Prologue: Old stories of noble deeds sometimes disappear, and sometimes, like the story of Troy, are preserved in different versions. Some writers, like Guido della Colonna are reliable; some, like Homer, full of fantasies such as gods fighting. This account will be true and complete. Pelleas, envious of his nephew Jason's reputation, tricks him into the perilous quest for the Golden Fleece. Jason assembles a ship and famous crew. [Gap in manuscript: they land with peaceful intentions on the coast of Troy but are ordered to leave by a hostile King Laomedon. They vow to return and stay in spite of Trojan threats.] Jason and Hercules do not forget the Trojan insult and recruit other Greeks for a war against Troy. Hercules kills Laomedon and they plunder the city. They depart in triumph but from their cruelty come festering hatred and death. Laomedon's son Priam rebuilds Troy, a magnificent city.
Although he mourns the harm the Greeks have done, he and his council decide on a diplomatic mission, saying they will forget old quarrels for the return of Priam's sister, who is held in shameful servitude. The Greeks contemptuously reject the Trojan overtures. Priam and his council, over Hector's objections and the predictions of doom from Elinus and Cassandra, send Paris to take revenge. He returns with Helen, who, like all women, should have stayed at home. Agamemnon and Nestor urge Menelaus to stop weeping for Helen and take action. They summon all their Greek allies, described by Dares, who had often seen them, as well as their Trojan opponents. Over 1200 ships assemble. In Athens they agree to consult the oracle at Delphi, which predicts victory in the tenth year. Learning this, the Trojan Calchas joins the Greeks, advising and encouraging them. The Greeks begin their course of destruction, but there is fierce opposition. Agamemnon suggests they ask for the return of Helen. If Priam refuses then all the harm that follows will be the fault of the Trojans.
The mission is inevitably a failure, thanks to the deliberate rudeness of Ulysses and Diomedes. Both sides prepare for a long war. Advantage switches back and forth, and many die on both sides. Fighting before the walls of Troy is bloody and drawn out, as one great warrior and then another overcome foes. Relentless fighting is interrupted by truces. In the beginning Hector is triumphant, pillaging the Greek tents, but in a fit of misguided chivalry ends the battle when he might have permanently defeated his enemy. Calchas's daughter Briseis is ransomed from Troy, much to the grief of Troilus. Hector and Achilles agree to settle the conflict in single combat, but the Greeks refuse to allow it. Andromache dreams that Hector will die if he fights the next day. Persuaded by the pleas of his family he stays in Troy, until he learns of the death of a brother, and rushes out in a rage. Achilles realizes that until Hector is killed the Greeks will fail. Treacherously he spears him. All Troy mourns. The Greeks feel confident that now Troy will be taken easily, but their leaders begin quarrelling.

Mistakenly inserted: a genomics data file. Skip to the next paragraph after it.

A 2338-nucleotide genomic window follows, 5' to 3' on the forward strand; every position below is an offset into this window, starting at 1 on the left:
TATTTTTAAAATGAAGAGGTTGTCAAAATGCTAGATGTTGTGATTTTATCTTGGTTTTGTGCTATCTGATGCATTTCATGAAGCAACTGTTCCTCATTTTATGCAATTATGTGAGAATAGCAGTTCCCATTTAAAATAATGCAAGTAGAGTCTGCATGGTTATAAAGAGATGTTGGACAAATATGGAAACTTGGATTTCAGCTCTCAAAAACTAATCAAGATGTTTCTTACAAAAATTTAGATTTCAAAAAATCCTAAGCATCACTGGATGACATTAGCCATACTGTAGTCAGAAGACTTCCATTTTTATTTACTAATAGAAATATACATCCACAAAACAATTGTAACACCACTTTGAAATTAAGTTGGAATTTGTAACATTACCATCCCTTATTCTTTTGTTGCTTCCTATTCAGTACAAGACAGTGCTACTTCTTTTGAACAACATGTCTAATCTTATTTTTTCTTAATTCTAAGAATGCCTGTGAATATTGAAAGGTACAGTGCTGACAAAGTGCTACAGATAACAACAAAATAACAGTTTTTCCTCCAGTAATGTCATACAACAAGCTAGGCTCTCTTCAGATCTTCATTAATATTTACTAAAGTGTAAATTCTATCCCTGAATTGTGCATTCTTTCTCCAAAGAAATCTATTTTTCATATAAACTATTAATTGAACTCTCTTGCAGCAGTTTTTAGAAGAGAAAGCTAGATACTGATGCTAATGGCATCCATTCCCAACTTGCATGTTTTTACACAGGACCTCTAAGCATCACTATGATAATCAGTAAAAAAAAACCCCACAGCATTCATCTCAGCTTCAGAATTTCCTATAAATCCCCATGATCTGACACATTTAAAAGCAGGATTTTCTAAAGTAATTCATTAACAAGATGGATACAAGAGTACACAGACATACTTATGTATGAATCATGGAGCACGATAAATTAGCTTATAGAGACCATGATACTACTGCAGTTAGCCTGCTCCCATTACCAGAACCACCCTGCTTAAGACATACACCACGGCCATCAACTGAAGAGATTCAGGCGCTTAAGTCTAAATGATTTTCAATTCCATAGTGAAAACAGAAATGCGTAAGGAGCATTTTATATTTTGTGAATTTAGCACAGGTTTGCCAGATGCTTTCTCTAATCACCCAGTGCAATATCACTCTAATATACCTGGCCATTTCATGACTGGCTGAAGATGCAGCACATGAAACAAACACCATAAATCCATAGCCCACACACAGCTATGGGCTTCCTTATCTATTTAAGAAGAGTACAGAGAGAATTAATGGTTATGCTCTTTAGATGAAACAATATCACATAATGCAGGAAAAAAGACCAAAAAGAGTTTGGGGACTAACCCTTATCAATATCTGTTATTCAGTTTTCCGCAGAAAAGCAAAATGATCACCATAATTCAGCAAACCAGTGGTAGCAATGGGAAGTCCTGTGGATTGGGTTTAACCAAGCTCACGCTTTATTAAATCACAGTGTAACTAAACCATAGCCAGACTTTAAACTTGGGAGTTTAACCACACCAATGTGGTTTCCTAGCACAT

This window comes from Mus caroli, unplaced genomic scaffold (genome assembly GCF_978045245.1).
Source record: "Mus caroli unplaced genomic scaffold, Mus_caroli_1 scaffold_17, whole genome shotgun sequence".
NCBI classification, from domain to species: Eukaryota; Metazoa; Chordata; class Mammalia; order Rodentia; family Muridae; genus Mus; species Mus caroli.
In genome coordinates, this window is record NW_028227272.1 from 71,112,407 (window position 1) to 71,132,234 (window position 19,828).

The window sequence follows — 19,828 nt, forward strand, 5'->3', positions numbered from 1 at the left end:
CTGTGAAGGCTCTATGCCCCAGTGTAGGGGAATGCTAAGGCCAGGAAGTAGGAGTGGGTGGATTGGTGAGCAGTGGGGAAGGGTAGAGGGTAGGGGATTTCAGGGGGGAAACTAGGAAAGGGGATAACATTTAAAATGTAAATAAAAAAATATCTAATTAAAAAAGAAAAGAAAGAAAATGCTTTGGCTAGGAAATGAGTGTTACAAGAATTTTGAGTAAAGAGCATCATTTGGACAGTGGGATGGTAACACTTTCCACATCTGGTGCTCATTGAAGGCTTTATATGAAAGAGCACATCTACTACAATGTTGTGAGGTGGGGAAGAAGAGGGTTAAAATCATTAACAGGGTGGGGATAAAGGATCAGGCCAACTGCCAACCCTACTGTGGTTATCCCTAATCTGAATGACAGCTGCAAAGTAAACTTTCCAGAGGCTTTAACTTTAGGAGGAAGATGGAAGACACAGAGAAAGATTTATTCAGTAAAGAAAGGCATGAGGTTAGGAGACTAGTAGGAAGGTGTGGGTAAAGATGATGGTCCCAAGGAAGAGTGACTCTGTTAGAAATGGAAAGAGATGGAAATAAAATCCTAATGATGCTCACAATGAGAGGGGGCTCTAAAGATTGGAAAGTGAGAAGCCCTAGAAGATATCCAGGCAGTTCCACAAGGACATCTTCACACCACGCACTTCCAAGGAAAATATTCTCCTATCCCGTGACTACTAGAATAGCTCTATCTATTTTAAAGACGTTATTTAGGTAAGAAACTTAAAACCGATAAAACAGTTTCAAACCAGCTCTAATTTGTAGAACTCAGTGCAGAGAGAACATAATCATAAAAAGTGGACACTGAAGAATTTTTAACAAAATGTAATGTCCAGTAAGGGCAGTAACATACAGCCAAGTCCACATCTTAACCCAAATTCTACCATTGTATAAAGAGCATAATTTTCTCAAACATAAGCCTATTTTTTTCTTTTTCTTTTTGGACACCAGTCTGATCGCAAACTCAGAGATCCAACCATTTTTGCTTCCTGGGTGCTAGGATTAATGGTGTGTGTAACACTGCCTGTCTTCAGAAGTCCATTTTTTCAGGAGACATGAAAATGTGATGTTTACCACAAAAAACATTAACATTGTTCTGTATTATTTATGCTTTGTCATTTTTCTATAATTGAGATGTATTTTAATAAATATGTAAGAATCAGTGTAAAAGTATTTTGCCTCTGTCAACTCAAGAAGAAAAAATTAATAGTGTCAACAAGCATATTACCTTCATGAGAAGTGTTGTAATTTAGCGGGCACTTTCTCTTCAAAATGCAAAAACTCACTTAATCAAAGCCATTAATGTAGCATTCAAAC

During a truce Achilles sees Polyxena weeping for her brother Hector and falls ill with love. He attempts to persuade the Greeks to leave, in exchange for the Trojan princess, but they refuse and he withdraws from the war, which continues unabated. The Trojans burn the Greek ships and the Greeks consider making peace, but Calchas convinces them victory will be theirs. Furious that the Trojans are beating his troops, Achilles returns to battle, killing Troilus. (Homer is wrong to praise Achilles). Paris and Ajax kill each other, to Helen's great grief. The Amazons arrive and at first beat back the Greeks but eventually their queen is killed and the Trojans retreat, outnumbered.
Trapped in Troy, Antenor and Aeneas plot to save themselves by betraying the city. The Greeks agree to save the traitors when Troy is destroyed. Although the Trojans fulfil their bargain, the theft of their guardian spirit, the Palladium, engineered by Antenor, guarantees their doom. [Gap in manuscript: Calchas advises the construction of the Trojan horse. The Greeks swear falsely to keep the peace.] Priam allows the entrance of the Trojan horse and the city is pillaged and destroyed. The now divided Greeks embark separately. The Trojan traitors eventually prosper. The Greeks endure many hardships, and many ships and their famed commanders are lost. Rumours and lies arrive with the returning Greeks, and some are exiled, like Diomedes, and some are killed like Agamemnon. The cycle of revenge and rivalry continues on to the next generations. 806,000 Greeks died at the siege of Troy as well as 600,706 Trojans and their allies.
Click a title below to search for all romances in that manuscript.